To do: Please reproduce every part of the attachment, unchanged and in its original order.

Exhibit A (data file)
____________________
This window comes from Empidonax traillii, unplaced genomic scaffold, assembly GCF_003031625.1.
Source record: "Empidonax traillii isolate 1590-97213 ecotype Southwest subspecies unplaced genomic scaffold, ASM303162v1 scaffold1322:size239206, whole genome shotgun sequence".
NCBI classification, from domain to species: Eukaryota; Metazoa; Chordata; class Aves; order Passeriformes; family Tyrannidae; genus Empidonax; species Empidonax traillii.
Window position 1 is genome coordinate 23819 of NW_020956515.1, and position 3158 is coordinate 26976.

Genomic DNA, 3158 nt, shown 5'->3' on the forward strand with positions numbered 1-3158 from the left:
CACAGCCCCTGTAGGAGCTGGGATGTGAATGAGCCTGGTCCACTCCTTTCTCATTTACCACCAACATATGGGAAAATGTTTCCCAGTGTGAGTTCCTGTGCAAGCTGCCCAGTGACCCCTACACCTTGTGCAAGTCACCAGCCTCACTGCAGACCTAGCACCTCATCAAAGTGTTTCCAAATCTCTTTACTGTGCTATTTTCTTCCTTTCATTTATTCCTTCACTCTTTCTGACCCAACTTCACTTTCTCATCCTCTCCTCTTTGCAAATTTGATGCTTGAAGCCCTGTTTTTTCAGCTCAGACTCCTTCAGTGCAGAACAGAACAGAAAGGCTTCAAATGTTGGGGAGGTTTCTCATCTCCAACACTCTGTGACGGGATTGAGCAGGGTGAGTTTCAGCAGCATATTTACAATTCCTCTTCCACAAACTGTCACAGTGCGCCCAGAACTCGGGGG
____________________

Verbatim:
This window comes from Empidonax traillii, unplaced genomic scaffold, assembly GCF_003031625.1.
Source record: "Empidonax traillii isolate 1590-97213 ecotype Southwest subspecies unplaced genomic scaffold, ASM303162v1 scaffold1322:size239206, whole genome shotgun sequence".
NCBI classification, from domain to species: Eukaryota; Metazoa; Chordata; class Aves; order Passeriformes; family Tyrannidae; genus Empidonax; species Empidonax traillii.
Window position 1 is genome coordinate 23819 of NW_020956515.1, and position 3158 is coordinate 26976.

Genomic DNA, 3158 nt, shown 5'->3' on the forward strand with positions numbered 1-3158 from the left:
CACAGCCCCTGTAGGAGCTGGGATGTGAATGAGCCTGGTCCACTCCTTTCTCATTTACCACCAACATATGGGAAAATGTTTCCCAGTGTGAGTTCCTGTGCAAGCTGCCCAGTGACCCCTACACCTTGTGCAAGTCACCAGCCTCACTGCAGACCTAGCACCTCATCAAAGTGTTTCCAAATCTCTTTACTGTGCTATTTTCTTCCTTTCATTTATTCCTTCACTCTTTCTGACCCAACTTCACTTTCTCATCCTCTCCTCTTTGCAAATTTGATGCTTGAAGCCCTGTTTTTTCAGCTCAGACTCCTTCAGTGCAGAACAGAACAGAAAGGCTTCAAATGTTGGGGAGGTTTCTCATCTCCAACACTCTGTGACGGGATTGAGCAGGGTGAGTTTCAGCAGCATATTTACAATTCCTCTTCCACAAACTGTCACAGTGCGCCCAGAACTCGGGGG